One Sunday in September the women of GFDAG were gathered at church to celebrate a local pastor’s birthday. As the celebration continued, the women heard a large truck coming up the rocky road. In their best sets of clothes, the women walked out of church and began unloading the truck and into the store room. Their first shipment had arrived.
Back in 2010, the women’s group (GFDAG) approached Roots of Development seeking support for vulnerable children in and around Gran Sous. GFDAG wanted Roots to help pay for the tuition, school supplies, and uniforms of the area’s poor and orphaned children. While many organizations may have started a child sponsorship program in response to GFDAG’s request, that would have placed the solution entirely in the hands of donors.
We asked GFDAG to be creative and come up with a solution that would not create a vulnerable and unfair relationship built entirely on dependency; a solution that would not involve direct donor support for educational costs. The 85-member group met and proposed a new project: a wholesale business selling food to local market women.
The new proposal involved creating a medium-scale business that would not only ease the burden of local women selling goods in the market, but then use profits to reinvest in the community.
While direct donor support for the children may have been a quick fix, the women of GFDAG would have been dependent on foreigners and missed a huge learning opportunity. In preparation for the business, and thanks to the financial support of our partner, Seven Hills Global Outreach, all 85 women participated in capacity building workshops, focusing on personal and organizational development, conflict resolution, and business and financial management. These workshops may sound boring to some in the U.S., where we have access to libraries, the internet, and free educational resources, but to these women, the workshops were incredibly powerful.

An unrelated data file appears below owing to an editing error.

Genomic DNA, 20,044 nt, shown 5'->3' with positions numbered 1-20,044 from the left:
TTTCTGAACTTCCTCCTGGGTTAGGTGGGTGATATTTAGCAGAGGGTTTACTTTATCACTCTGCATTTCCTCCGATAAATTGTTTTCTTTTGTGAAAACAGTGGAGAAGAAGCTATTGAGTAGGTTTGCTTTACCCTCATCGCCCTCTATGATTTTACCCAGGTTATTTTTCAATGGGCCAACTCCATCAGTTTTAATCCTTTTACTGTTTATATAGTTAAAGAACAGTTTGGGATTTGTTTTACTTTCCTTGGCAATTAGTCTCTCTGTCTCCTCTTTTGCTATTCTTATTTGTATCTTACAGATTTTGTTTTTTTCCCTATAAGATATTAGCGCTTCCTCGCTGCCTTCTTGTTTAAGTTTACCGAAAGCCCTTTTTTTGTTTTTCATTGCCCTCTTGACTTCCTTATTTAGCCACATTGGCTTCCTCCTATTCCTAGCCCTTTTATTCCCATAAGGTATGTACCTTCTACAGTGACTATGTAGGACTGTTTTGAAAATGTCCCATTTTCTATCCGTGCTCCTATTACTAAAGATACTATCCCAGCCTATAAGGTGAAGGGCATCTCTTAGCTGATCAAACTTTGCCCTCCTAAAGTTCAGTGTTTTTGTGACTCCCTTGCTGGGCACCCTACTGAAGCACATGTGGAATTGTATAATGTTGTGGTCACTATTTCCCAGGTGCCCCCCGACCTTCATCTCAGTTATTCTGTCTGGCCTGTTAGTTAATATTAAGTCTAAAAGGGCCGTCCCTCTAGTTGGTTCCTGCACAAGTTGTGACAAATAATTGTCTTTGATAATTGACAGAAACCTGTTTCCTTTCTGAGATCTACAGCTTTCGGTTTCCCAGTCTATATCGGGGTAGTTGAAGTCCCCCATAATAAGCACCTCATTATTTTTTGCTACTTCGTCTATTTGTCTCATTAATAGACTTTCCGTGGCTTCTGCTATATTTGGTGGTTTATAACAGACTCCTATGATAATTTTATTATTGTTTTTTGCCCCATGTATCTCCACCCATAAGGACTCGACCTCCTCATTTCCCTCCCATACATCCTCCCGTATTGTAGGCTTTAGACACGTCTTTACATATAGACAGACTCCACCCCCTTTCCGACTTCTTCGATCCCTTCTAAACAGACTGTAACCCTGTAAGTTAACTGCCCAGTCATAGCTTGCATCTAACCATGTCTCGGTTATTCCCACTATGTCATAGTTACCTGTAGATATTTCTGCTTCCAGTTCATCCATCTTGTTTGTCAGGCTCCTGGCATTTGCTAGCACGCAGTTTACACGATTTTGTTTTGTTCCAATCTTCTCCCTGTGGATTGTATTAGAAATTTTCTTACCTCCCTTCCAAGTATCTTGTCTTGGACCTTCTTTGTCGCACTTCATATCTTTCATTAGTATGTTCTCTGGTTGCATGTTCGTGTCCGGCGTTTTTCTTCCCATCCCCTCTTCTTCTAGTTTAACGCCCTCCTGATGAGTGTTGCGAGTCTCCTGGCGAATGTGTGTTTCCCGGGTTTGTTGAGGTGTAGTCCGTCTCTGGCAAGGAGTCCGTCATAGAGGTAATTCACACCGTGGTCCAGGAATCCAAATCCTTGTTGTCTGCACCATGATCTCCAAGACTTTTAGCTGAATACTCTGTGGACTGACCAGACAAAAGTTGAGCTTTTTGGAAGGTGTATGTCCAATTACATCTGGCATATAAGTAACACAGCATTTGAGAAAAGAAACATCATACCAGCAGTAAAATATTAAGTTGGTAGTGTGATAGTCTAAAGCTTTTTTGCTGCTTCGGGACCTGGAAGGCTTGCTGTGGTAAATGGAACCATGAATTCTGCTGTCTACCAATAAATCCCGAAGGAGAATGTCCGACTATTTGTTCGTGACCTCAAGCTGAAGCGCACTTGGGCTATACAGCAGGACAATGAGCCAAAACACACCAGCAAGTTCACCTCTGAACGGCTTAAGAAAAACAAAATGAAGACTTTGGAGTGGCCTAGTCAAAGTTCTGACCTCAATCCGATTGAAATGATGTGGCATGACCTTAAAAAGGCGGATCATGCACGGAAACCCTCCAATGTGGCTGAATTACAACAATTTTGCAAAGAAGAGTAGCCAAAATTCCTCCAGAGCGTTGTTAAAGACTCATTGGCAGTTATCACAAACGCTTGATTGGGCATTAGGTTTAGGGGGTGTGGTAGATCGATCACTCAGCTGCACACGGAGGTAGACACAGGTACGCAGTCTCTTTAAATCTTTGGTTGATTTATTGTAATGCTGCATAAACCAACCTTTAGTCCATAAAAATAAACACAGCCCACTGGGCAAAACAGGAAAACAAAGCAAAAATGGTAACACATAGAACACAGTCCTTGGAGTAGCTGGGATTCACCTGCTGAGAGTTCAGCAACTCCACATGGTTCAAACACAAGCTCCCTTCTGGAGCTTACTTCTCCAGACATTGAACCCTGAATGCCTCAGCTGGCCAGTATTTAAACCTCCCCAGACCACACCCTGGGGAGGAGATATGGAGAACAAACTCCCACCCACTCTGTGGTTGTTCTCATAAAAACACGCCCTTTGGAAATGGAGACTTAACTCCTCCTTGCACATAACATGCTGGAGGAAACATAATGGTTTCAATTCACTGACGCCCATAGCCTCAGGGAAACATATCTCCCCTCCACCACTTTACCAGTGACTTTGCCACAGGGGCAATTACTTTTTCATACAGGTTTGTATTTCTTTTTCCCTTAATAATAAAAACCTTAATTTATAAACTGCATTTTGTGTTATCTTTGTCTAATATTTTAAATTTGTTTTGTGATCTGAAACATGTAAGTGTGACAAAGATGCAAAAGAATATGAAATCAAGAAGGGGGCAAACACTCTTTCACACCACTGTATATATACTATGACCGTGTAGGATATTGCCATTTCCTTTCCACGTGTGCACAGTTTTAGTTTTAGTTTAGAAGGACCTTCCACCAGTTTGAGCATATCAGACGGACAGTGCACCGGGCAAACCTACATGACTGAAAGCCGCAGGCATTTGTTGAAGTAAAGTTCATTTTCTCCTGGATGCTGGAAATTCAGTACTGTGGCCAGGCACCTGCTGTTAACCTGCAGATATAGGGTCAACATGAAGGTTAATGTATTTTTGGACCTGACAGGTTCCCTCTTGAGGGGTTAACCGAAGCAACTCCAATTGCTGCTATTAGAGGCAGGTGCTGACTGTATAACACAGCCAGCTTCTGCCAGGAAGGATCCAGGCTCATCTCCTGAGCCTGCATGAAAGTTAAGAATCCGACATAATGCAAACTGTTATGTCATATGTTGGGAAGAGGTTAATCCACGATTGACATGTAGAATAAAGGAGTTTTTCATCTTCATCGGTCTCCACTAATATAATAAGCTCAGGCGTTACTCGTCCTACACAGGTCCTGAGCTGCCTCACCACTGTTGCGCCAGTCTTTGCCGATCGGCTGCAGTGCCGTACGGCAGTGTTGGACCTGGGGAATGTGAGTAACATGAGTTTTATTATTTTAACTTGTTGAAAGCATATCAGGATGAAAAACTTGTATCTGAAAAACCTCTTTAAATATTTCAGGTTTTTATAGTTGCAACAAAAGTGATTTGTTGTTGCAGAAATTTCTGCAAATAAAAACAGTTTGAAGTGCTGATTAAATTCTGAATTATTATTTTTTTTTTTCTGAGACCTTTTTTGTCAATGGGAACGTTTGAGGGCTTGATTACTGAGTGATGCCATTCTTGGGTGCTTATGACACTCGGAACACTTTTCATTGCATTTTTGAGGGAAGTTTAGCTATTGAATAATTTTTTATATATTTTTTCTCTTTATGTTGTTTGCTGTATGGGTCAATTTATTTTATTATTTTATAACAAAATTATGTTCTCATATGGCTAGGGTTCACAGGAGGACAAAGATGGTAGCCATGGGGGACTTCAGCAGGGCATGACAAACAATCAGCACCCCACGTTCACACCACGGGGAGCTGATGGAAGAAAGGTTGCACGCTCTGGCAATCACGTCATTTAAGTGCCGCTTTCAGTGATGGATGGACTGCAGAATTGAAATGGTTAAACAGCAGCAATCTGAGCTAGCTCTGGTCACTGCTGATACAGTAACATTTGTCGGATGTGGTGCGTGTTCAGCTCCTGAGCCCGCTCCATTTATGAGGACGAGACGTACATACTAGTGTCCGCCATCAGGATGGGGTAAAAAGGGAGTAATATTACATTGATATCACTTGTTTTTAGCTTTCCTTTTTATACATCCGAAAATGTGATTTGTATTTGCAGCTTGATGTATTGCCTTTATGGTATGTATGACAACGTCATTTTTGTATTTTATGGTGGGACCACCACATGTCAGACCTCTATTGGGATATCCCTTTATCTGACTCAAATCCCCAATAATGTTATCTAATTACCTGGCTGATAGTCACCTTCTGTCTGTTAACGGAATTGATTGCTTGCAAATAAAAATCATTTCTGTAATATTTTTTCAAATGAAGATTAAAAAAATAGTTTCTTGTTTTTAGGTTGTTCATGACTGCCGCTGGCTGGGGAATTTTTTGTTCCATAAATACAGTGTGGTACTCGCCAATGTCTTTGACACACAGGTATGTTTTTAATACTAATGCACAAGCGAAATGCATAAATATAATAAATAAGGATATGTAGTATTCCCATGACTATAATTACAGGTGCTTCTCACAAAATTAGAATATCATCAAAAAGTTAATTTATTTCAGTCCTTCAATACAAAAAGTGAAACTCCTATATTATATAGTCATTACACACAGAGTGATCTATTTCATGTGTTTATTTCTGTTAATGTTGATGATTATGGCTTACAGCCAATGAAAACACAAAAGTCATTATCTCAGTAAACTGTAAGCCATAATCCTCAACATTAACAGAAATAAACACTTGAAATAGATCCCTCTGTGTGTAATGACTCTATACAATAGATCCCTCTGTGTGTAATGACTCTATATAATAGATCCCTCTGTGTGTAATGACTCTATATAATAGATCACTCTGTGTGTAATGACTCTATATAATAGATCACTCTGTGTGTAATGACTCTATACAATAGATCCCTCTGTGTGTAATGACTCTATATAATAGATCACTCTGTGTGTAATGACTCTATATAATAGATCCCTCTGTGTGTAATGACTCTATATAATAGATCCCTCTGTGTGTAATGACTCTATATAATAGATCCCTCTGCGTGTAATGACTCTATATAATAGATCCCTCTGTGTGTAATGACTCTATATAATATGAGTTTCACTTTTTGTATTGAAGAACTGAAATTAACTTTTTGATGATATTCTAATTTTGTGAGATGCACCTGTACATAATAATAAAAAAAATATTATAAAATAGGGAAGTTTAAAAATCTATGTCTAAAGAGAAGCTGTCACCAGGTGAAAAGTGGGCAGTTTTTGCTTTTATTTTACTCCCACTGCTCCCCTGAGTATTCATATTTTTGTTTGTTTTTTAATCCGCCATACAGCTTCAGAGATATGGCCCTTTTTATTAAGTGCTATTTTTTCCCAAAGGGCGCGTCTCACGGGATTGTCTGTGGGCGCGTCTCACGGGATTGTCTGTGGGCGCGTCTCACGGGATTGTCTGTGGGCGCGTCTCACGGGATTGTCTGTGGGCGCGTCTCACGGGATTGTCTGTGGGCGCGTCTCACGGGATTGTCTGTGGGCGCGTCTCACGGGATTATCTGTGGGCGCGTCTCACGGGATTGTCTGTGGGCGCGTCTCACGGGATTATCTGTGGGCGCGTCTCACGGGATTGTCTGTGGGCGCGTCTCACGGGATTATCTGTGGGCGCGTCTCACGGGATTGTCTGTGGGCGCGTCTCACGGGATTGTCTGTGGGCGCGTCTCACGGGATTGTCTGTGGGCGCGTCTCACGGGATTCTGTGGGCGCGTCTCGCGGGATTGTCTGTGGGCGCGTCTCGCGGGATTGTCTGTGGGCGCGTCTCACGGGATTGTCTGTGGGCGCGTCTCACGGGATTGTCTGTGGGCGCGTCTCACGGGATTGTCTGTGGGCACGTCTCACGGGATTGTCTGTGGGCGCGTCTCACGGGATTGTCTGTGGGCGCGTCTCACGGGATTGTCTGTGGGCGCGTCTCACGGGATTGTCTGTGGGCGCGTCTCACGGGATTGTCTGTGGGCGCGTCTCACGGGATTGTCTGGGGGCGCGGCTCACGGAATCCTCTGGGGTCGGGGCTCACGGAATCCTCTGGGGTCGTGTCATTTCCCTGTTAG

During his last trip to Haiti, Executive Director Chad Bissonnette watched as the women beamed with enthusiasm, walking out of church to unload the truck and fill the empty store shelves. No one went home to change out of their skirts and heels. They walked out and did what was necessary to unload the truck. When another truck arrived late in the night, the women came from their homes, scattered throughout the community. to help unload items. The path between the store and truck was dimly lit with flashlights as the large truck was slowly unloaded.
With the sign outside of the store painted with a list of products and the shelves loaded with a variety of food, GFDAG is ready to generate the revenue to support education in their community. Without the support of many donors over the past two years, including The Inter-American Development Bank, The Debley Foundation, Tolland Junior Women, Sara Chase & Elliot Stieglitz, Ana Maria Saiz, and an anonymous donor, this would not have been possible. We would like to thank these donors and all of you for helping to provide the women of GFDAG with the tools they needed to address their own challenges.